| Reply Posted 12 years, 1 month ago
  2. * ~A says:

    Lorie, you should totally monopolize; all I had to offer was, “Show a little leg.”

    | Reply Posted 12 years, 1 month ago
  3. * mike says:

    I try to avoid saying stuff they’ve heard before (stuff like “[blank] is my passion,” “My biggest weakness is that I’m a bit of a perfectionist”—you know, shit you’re supposed to say). I think you’re best shot is to go in there and be serious, but be yourself. It’s kind of like going out on a date with a robot. Give them a reason to like you, and then they’ll find a reason to hire you. Résumés are nice and good, but people are also looking for someone they want to work with and who will fit in.

    | Reply Posted 12 years, 1 month ago
  4. * Lauren says:

    I know for a fact that the people we hire at my office (whether editorial, production, or admin) are hardly ever those with the most experience. Same with my last job too. Since my company is small, and growing, we try to hire people that will seem to fit in best with our atmosphere. Don’t get me wrong, relevant experience is definitely a big factor, but the willingness to learn and grow is just as important. I’m with Lorie on researching the company before you go into the interview. I know you probably know that, but if you can have something prepared along the lines of “I like that your publication does X, and I think I can contribute to that because of Y…” it helps. I know that I got hired here over my competition because I had experience putting out multiple magazines. I definitely played that up in the interview too. I also made sure that all the writing samples I sent were pet-oriented — even though they weren’t necessarily my best pieces. I’ve been told that was what got me in for the interview, even though I was applying from Dallas. Anyway, I’m sure we’ve talked about all this before. I hope it helps!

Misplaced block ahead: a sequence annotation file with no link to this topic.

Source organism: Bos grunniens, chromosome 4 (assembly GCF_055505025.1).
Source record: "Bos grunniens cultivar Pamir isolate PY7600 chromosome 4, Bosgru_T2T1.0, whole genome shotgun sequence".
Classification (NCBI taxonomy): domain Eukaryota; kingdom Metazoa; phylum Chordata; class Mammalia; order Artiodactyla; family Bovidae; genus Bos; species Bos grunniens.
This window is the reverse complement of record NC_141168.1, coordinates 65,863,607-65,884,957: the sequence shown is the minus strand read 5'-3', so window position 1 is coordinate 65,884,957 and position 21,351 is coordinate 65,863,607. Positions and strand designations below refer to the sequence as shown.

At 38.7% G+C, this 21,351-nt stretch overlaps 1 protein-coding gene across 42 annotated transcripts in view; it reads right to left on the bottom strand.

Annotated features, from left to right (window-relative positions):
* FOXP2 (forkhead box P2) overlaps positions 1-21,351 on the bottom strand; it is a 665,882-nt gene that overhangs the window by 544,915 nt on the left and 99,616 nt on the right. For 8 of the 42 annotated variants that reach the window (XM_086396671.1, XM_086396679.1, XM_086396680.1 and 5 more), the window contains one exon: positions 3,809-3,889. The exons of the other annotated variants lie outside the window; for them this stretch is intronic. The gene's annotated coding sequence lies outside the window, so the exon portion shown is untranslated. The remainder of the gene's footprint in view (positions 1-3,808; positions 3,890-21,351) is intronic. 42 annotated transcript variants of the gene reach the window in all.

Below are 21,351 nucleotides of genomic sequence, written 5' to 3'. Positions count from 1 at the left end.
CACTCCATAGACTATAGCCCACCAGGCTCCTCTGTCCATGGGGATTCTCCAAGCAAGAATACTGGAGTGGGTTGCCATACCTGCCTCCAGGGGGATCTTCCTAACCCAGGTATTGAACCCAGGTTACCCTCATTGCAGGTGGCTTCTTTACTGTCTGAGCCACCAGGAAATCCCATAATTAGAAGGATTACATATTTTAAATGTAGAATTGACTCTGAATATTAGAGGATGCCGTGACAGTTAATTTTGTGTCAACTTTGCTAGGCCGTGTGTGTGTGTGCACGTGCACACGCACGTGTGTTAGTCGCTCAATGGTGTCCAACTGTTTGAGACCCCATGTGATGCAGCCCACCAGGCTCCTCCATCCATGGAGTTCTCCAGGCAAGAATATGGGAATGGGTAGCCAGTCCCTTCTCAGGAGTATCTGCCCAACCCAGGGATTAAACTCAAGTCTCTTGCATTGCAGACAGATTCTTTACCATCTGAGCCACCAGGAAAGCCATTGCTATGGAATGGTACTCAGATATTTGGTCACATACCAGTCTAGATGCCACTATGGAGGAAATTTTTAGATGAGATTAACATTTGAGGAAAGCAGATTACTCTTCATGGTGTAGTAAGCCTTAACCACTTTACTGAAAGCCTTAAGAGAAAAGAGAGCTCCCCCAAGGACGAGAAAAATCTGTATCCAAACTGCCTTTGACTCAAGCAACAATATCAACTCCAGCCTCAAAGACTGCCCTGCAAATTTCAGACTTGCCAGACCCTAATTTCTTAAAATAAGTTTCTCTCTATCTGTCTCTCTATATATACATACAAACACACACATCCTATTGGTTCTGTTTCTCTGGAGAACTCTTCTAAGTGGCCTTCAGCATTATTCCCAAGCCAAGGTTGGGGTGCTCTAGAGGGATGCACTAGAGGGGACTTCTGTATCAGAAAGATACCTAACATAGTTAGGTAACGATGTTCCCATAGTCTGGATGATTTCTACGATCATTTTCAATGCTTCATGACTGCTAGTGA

| Reply Posted 12 years, 1 month ago
  5. * Amy Bo Bamy says:

    Aww, I’m afraid I’m of no help here.

    Just about every job I’ve had — I got through a “connection.” My first “real” job-job was working for a medical transcription service in their main office, and I only got that because I knew one of the women working in there and they needed admin help, bad. Working there introduced me to more people, who worked in other places that needed help, etc etc. It’s kinda worked like a set of dominos, if you will. It really showed me “It’s not what you know, it’s who you know.”